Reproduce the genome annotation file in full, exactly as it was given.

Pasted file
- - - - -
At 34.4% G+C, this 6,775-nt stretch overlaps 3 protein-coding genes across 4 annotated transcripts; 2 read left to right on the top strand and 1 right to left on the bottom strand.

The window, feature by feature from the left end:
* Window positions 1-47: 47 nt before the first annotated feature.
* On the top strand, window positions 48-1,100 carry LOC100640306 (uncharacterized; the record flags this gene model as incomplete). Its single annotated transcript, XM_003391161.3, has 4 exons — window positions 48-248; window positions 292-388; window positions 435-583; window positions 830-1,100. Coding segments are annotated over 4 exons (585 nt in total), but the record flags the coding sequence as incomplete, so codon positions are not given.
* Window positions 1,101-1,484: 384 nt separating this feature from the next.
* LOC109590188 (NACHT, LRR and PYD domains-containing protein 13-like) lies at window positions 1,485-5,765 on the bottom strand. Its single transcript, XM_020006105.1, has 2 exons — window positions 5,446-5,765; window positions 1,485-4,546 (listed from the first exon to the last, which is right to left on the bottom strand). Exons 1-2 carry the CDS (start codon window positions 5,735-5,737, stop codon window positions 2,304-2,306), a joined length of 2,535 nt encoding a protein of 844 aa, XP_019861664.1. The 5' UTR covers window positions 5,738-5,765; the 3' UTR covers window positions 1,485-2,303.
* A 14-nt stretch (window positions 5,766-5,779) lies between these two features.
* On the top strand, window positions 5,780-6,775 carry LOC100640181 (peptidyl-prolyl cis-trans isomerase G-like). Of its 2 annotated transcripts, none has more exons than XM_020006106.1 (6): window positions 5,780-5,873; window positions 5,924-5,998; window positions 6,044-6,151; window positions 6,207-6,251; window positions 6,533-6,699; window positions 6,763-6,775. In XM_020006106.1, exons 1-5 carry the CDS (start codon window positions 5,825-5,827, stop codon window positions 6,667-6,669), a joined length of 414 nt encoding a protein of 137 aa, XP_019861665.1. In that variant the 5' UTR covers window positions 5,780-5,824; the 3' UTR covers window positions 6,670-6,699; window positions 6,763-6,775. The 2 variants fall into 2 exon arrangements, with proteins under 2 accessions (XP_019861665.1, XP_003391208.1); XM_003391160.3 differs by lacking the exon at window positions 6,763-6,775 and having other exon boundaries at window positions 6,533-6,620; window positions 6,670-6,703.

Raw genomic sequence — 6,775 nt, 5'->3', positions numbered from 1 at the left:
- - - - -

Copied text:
At 34.4% G+C, this 6,775-nt stretch overlaps 3 protein-coding genes across 4 annotated transcripts; 2 read left to right on the top strand and 1 right to left on the bottom strand.

The window, feature by feature from the left end:
* Window positions 1-47: 47 nt before the first annotated feature.
* On the top strand, window positions 48-1,100 carry LOC100640306 (uncharacterized; the record flags this gene model as incomplete). Its single annotated transcript, XM_003391161.3, has 4 exons — window positions 48-248; window positions 292-388; window positions 435-583; window positions 830-1,100. Coding segments are annotated over 4 exons (585 nt in total), but the record flags the coding sequence as incomplete, so codon positions are not given.
* Window positions 1,101-1,484: 384 nt separating this feature from the next.
* LOC109590188 (NACHT, LRR and PYD domains-containing protein 13-like) lies at window positions 1,485-5,765 on the bottom strand. Its single transcript, XM_020006105.1, has 2 exons — window positions 5,446-5,765; window positions 1,485-4,546 (listed from the first exon to the last, which is right to left on the bottom strand). Exons 1-2 carry the CDS (start codon window positions 5,735-5,737, stop codon window positions 2,304-2,306), a joined length of 2,535 nt encoding a protein of 844 aa, XP_019861664.1. The 5' UTR covers window positions 5,738-5,765; the 3' UTR covers window positions 1,485-2,303.
* A 14-nt stretch (window positions 5,766-5,779) lies between these two features.
* On the top strand, window positions 5,780-6,775 carry LOC100640181 (peptidyl-prolyl cis-trans isomerase G-like). Of its 2 annotated transcripts, none has more exons than XM_020006106.1 (6): window positions 5,780-5,873; window positions 5,924-5,998; window positions 6,044-6,151; window positions 6,207-6,251; window positions 6,533-6,699; window positions 6,763-6,775. In XM_020006106.1, exons 1-5 carry the CDS (start codon window positions 5,825-5,827, stop codon window positions 6,667-6,669), a joined length of 414 nt encoding a protein of 137 aa, XP_019861665.1. In that variant the 5' UTR covers window positions 5,780-5,824; the 3' UTR covers window positions 6,670-6,699; window positions 6,763-6,775. The 2 variants fall into 2 exon arrangements, with proteins under 2 accessions (XP_019861665.1, XP_003391208.1); XM_003391160.3 differs by lacking the exon at window positions 6,763-6,775 and having other exon boundaries at window positions 6,533-6,620; window positions 6,670-6,703.

Raw genomic sequence — 6,775 nt, 5'->3', positions numbered from 1 at the left: